3.65      AHPRA and the MBA have submitted that appropriate processes are in place to avoid conflicts of interest.[44] The suggestion that there were conflicts of interest was adamantly denied by Dr Flynn, who insisted:

...we have very clear conflict of interest policies and processes, and if there is a situation where too many doctors in a particular jurisdiction who are on the board know the practitioner who is the subject of a notification then the matter is referred to another state to be dealt with.[45]

3.66      When pressed, Dr Flynn suggested that not prospectively declaring a material conflict of interest would go against the code of required behaviour for board members and potentially be grounds for resignation from the board. However, the consequence of an undeclared conflict of interest of an MBA board member remains untested.[46]

Documentation provided to the boards

3.67      As has been noted above, submitters have raised concerns about the adequacy of documentation received by the boards.

3.68      Dr Rachel Mascord observed that there could be considerable problems for practitioners in obtaining the documentation necessary to defend a notification after a practitioner has left that place of practice.[47] As will be noted in greater detail below, some investigations can take years to complete. 

3.69      Another notifier, Mr Garry Clarke, concluded from his experience that:

What [health practitioners] are doing is they are not keeping medical records. My wife is an example of that. Close to 40 visits over eight years, and there were lucky to be medical notes for eight to nine visits over that period of time.[48]

3.70      These claims relate to ongoing concerns about whether AHPRA collects all of the necessary information and speaks to all relevant witnesses before providing the report and the evidence to the board. It also highlights the need for rigorous investigations and greater transparency.


3.71      Some of the above concerns could be remedied with greater transparency.

3.72      Submitters to this inquiry endorsed introducing greater transparency to the complaints process to 'facilitate impartiality and address the issue of unnecessarily adversarial complaints'.[49]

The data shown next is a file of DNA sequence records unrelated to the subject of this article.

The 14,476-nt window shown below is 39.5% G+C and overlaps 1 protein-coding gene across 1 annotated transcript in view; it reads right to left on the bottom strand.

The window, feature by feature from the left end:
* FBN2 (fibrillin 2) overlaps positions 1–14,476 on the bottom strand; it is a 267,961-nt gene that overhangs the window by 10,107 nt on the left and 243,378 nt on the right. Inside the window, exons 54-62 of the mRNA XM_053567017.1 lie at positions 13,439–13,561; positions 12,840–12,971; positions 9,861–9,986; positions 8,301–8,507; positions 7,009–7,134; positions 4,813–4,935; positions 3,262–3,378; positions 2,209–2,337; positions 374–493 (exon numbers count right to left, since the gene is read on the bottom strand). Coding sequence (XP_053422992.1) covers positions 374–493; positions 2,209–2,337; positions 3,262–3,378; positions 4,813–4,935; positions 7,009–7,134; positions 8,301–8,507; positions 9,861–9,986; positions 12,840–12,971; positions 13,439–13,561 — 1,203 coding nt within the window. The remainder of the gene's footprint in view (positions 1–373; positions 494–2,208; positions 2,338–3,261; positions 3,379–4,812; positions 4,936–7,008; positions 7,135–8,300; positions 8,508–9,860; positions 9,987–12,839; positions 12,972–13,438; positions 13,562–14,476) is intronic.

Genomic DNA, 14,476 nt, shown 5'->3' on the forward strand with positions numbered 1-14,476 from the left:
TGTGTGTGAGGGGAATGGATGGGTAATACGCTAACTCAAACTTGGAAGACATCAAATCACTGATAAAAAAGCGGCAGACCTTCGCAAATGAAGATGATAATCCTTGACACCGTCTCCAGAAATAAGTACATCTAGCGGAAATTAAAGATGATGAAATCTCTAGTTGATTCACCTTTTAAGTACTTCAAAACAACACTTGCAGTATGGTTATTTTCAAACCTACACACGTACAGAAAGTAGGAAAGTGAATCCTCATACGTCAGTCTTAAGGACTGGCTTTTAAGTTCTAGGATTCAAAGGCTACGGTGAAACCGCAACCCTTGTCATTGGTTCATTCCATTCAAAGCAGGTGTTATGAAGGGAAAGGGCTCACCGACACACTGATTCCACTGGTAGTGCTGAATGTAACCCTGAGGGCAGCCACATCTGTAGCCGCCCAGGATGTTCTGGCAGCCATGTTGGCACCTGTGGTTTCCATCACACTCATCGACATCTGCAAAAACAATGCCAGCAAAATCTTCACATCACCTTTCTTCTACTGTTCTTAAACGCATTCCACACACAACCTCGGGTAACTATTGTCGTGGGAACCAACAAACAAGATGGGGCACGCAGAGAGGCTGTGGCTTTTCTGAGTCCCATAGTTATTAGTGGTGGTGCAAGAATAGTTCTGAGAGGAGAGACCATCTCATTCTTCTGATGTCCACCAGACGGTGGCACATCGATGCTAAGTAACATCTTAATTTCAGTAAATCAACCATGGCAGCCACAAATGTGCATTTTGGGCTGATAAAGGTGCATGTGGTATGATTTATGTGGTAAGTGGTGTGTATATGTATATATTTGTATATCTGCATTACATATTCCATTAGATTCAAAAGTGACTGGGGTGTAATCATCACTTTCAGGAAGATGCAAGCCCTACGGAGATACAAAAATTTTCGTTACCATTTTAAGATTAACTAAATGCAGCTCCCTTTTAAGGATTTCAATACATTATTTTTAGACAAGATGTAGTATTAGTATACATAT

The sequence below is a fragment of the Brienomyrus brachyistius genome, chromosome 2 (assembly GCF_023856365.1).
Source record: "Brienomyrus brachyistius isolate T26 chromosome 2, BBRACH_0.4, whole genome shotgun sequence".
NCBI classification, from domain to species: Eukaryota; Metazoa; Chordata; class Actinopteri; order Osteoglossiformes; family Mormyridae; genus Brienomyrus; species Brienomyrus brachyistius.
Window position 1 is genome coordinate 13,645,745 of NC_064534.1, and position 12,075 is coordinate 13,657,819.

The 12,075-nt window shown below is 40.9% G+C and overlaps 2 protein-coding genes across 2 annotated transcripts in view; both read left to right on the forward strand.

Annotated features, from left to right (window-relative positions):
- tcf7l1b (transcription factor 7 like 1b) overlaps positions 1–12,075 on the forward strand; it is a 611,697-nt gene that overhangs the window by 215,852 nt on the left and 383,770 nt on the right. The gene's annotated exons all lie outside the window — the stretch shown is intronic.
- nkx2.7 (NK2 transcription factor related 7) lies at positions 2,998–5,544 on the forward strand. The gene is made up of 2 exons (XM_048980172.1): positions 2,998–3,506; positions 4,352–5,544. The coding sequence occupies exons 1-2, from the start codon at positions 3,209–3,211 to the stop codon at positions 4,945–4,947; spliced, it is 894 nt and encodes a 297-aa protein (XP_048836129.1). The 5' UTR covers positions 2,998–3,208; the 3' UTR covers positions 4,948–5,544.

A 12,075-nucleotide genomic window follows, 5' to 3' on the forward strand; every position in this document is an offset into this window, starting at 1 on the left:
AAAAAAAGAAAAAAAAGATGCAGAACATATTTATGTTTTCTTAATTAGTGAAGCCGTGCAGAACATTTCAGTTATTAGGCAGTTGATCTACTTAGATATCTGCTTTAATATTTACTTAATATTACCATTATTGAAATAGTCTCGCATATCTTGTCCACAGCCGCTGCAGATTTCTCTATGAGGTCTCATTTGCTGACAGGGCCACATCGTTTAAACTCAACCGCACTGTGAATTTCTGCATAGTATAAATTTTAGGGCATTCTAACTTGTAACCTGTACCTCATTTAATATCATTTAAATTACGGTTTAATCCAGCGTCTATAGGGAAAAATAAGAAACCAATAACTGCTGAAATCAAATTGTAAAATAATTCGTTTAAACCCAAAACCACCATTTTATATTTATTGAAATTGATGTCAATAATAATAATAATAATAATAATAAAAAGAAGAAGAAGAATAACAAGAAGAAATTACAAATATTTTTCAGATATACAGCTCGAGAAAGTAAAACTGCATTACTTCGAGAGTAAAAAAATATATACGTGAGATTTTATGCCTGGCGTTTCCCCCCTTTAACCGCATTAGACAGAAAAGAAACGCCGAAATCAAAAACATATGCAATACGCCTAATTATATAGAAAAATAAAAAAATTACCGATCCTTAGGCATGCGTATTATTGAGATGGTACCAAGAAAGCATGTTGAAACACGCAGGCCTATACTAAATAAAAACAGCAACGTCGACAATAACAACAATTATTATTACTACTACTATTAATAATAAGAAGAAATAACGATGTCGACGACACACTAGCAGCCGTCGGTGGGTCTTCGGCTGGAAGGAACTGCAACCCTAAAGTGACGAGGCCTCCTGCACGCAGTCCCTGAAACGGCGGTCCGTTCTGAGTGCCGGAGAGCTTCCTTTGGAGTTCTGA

3.73      Extensive evidence was received from individual practitioners who outlined the need for improvement to the transparency of AHPRA's assessments, investigations and decision making processes.[50]

3.74      The RACGP have also expressed concern that some of their members had been provided with limited information about complaints made against them and the reasons for commencing investigations were not explained to practitioners concerned.[51]

3.75      The goals in this area are clear. As AHPRA's Community Reference Group summarised:

...improvements in the timeliness and transparency of notification assessment, investigation and decision processes are desirable and necessary to improve the effectiveness of making a notification as a patient safety measure, while minimising the burden upon practitioners.[52]

3.76      However, practitioners are adamant that transparency in this case should not be public transparency; at least not until all of the appeal processes have been exhausted.[53]

3.77      Notifiers, both publicly and in confidential submissions, requested greater transparency at every stage of the process.[54]

3.78      AHPRA and the MBA reported that they are working to improve the complaints process, and as part of the progress made over the past four years, the MBA has 'improved accountability and transparency, including through introducing quarterly reporting on our performance'.[55]

3.79      But as Dr Flynn observed 'we have a big job to do to help people understand how the process works and to build confidence in it'.[56]